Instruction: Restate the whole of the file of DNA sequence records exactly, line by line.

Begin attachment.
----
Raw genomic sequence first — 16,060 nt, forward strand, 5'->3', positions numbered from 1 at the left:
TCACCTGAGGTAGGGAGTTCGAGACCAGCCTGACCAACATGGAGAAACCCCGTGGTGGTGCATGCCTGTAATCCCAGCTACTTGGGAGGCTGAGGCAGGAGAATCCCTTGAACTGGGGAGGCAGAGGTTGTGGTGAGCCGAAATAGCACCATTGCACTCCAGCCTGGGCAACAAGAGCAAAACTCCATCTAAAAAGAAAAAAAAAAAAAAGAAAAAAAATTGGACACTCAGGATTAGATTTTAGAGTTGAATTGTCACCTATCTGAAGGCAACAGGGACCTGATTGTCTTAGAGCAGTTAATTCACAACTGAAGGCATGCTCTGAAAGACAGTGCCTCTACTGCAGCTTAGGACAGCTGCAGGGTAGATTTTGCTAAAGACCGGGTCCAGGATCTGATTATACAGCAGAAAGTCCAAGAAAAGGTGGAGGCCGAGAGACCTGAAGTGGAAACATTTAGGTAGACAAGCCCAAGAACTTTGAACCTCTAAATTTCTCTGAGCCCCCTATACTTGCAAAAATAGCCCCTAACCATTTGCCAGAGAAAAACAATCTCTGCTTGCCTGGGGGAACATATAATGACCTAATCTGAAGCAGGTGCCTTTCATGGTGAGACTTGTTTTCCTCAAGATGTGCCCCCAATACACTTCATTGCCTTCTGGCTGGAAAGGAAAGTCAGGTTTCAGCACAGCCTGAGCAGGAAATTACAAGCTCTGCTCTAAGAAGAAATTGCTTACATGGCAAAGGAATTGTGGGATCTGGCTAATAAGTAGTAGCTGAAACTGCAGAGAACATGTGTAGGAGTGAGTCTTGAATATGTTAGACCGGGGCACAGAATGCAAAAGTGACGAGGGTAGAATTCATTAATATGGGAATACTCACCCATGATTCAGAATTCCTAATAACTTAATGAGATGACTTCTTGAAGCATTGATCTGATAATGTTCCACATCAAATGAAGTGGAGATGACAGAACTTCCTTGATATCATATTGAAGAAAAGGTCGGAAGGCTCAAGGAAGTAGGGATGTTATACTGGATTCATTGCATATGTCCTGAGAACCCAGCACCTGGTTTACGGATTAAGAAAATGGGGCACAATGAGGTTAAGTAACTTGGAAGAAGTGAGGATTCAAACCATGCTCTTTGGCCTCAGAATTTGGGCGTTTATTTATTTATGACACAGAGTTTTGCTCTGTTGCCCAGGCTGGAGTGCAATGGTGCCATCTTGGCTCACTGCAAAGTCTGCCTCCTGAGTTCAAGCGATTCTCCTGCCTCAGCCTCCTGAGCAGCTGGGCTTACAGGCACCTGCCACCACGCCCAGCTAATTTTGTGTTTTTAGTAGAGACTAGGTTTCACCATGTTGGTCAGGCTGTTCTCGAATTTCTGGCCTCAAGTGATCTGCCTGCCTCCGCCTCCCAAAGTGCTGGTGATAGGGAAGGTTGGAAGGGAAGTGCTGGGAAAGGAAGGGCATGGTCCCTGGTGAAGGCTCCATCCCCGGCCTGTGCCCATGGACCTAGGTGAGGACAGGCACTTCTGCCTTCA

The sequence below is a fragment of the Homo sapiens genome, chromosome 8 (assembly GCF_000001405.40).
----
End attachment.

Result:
Raw genomic sequence first — 16,060 nt, forward strand, 5'->3', positions numbered from 1 at the left:
TCACCTGAGGTAGGGAGTTCGAGACCAGCCTGACCAACATGGAGAAACCCCGTGGTGGTGCATGCCTGTAATCCCAGCTACTTGGGAGGCTGAGGCAGGAGAATCCCTTGAACTGGGGAGGCAGAGGTTGTGGTGAGCCGAAATAGCACCATTGCACTCCAGCCTGGGCAACAAGAGCAAAACTCCATCTAAAAAGAAAAAAAAAAAAAAGAAAAAAAATTGGACACTCAGGATTAGATTTTAGAGTTGAATTGTCACCTATCTGAAGGCAACAGGGACCTGATTGTCTTAGAGCAGTTAATTCACAACTGAAGGCATGCTCTGAAAGACAGTGCCTCTACTGCAGCTTAGGACAGCTGCAGGGTAGATTTTGCTAAAGACCGGGTCCAGGATCTGATTATACAGCAGAAAGTCCAAGAAAAGGTGGAGGCCGAGAGACCTGAAGTGGAAACATTTAGGTAGACAAGCCCAAGAACTTTGAACCTCTAAATTTCTCTGAGCCCCCTATACTTGCAAAAATAGCCCCTAACCATTTGCCAGAGAAAAACAATCTCTGCTTGCCTGGGGGAACATATAATGACCTAATCTGAAGCAGGTGCCTTTCATGGTGAGACTTGTTTTCCTCAAGATGTGCCCCCAATACACTTCATTGCCTTCTGGCTGGAAAGGAAAGTCAGGTTTCAGCACAGCCTGAGCAGGAAATTACAAGCTCTGCTCTAAGAAGAAATTGCTTACATGGCAAAGGAATTGTGGGATCTGGCTAATAAGTAGTAGCTGAAACTGCAGAGAACATGTGTAGGAGTGAGTCTTGAATATGTTAGACCGGGGCACAGAATGCAAAAGTGACGAGGGTAGAATTCATTAATATGGGAATACTCACCCATGATTCAGAATTCCTAATAACTTAATGAGATGACTTCTTGAAGCATTGATCTGATAATGTTCCACATCAAATGAAGTGGAGATGACAGAACTTCCTTGATATCATATTGAAGAAAAGGTCGGAAGGCTCAAGGAAGTAGGGATGTTATACTGGATTCATTGCATATGTCCTGAGAACCCAGCACCTGGTTTACGGATTAAGAAAATGGGGCACAATGAGGTTAAGTAACTTGGAAGAAGTGAGGATTCAAACCATGCTCTTTGGCCTCAGAATTTGGGCGTTTATTTATTTATGACACAGAGTTTTGCTCTGTTGCCCAGGCTGGAGTGCAATGGTGCCATCTTGGCTCACTGCAAAGTCTGCCTCCTGAGTTCAAGCGATTCTCCTGCCTCAGCCTCCTGAGCAGCTGGGCTTACAGGCACCTGCCACCACGCCCAGCTAATTTTGTGTTTTTAGTAGAGACTAGGTTTCACCATGTTGGTCAGGCTGTTCTCGAATTTCTGGCCTCAAGTGATCTGCCTGCCTCCGCCTCCCAAAGTGCTGGTGATAGGGAAGGTTGGAAGGGAAGTGCTGGGAAAGGAAGGGCATGGTCCCTGGTGAAGGCTCCATCCCCGGCCTGTGCCCATGGACCTAGGTGAGGACAGGCACTTCTGCCTTCA

The sequence below is a fragment of the Homo sapiens genome, chromosome 8 (assembly GCF_000001405.40).